• 13:13 – Boyd suggests taking money out of the ACE (Acquisition of Conservation Easements) Program to fund the ferry
  • 13:30 – County Administrator Bob Tucker says that staff could attempt to identity places in the budget where funds could be cut
  • 14:55 – Rooker says VA Film Festival pays off the investment from County and is interested in studying the rate of return for the ferry
  • 15:45 – Dorrier wants Buckingham County and Scottsville to contribute to the ferry too
  • 20:48 – Slutzky says he appreciates the efforts to keep the ferry operating, but doesn’t want to mislead the public by building hopes for something that might not happen
  • 21:28 – Tucker talks about letter from VDOT which warns that the ferry would be discontinued by the end of the year
  • 24:55 – Tucker says that VDOT can’t legally transfer their assets to non-profit, so County would have to act as middleman in this transfer
  • 26:13 – County Attorney Larry Davis says County does not have the proper enabling authority to operate a ferry
  • 31:45 – Davis says that there are no non-profits that have come forward who want to operate the ferry without financial assistance, and if the County acts as a middleman, it could create the impression that the County financially backs the ferry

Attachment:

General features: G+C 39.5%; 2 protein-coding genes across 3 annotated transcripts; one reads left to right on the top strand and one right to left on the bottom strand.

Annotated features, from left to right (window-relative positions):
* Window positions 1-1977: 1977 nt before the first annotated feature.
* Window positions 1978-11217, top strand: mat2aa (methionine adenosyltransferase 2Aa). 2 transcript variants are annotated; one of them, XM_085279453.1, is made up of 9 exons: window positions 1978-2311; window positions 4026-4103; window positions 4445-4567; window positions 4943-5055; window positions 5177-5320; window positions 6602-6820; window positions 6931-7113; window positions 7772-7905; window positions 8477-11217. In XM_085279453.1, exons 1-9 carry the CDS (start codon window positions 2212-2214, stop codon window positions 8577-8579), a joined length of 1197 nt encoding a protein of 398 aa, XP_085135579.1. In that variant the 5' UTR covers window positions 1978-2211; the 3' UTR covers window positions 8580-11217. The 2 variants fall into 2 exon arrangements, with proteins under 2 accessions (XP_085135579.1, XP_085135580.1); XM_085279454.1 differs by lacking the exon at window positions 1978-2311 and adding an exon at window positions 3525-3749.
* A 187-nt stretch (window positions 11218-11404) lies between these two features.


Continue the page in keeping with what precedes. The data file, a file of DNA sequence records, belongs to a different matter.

• 32:21 – Supervisor Sally Thomas says that any non-profit who receives the ferry would assume full responsibility
  • 33:34  - Meeks says that the Historical Society Board hasn’t formally adopted a position on whether they want the ferry
  • 34:44 – Slutzky asks Meeks to get Historical Society Board to adopt a position quickly so the Board can act at their December 2nd meeting if necessary


TrackBack URL for this entry:

Listed below are links to weblogs that reference Hatton Ferry’s future requires a non-profit owner:


Comment policy: First and last names are both required and anonymous comments are not allowed. Comments are moderated, and will not appear on this website until the editor has approved them.